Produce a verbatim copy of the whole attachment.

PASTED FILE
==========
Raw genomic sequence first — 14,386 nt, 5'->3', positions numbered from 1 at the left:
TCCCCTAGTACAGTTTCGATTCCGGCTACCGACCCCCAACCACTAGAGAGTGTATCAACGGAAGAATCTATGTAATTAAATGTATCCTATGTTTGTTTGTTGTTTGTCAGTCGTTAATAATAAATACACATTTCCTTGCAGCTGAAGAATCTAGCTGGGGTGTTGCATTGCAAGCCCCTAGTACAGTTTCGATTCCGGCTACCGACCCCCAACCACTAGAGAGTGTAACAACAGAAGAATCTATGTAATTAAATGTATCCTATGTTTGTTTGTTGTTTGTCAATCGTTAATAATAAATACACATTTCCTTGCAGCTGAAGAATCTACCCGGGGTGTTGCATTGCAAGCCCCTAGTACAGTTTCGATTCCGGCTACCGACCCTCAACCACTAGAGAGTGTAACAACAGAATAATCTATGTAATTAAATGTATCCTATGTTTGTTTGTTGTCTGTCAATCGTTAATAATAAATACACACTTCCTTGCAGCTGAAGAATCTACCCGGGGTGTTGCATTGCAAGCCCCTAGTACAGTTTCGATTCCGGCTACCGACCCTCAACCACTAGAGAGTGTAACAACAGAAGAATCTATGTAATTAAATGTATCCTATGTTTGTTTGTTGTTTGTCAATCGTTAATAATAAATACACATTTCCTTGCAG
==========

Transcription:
Raw genomic sequence first — 14,386 nt, 5'->3', positions numbered from 1 at the left:
TCCCCTAGTACAGTTTCGATTCCGGCTACCGACCCCCAACCACTAGAGAGTGTATCAACGGAAGAATCTATGTAATTAAATGTATCCTATGTTTGTTTGTTGTTTGTCAGTCGTTAATAATAAATACACATTTCCTTGCAGCTGAAGAATCTAGCTGGGGTGTTGCATTGCAAGCCCCTAGTACAGTTTCGATTCCGGCTACCGACCCCCAACCACTAGAGAGTGTAACAACAGAAGAATCTATGTAATTAAATGTATCCTATGTTTGTTTGTTGTTTGTCAATCGTTAATAATAAATACACATTTCCTTGCAGCTGAAGAATCTACCCGGGGTGTTGCATTGCAAGCCCCTAGTACAGTTTCGATTCCGGCTACCGACCCTCAACCACTAGAGAGTGTAACAACAGAATAATCTATGTAATTAAATGTATCCTATGTTTGTTTGTTGTCTGTCAATCGTTAATAATAAATACACACTTCCTTGCAGCTGAAGAATCTACCCGGGGTGTTGCATTGCAAGCCCCTAGTACAGTTTCGATTCCGGCTACCGACCCTCAACCACTAGAGAGTGTAACAACAGAAGAATCTATGTAATTAAATGTATCCTATGTTTGTTTGTTGTTTGTCAATCGTTAATAATAAATACACATTTCCTTGCAG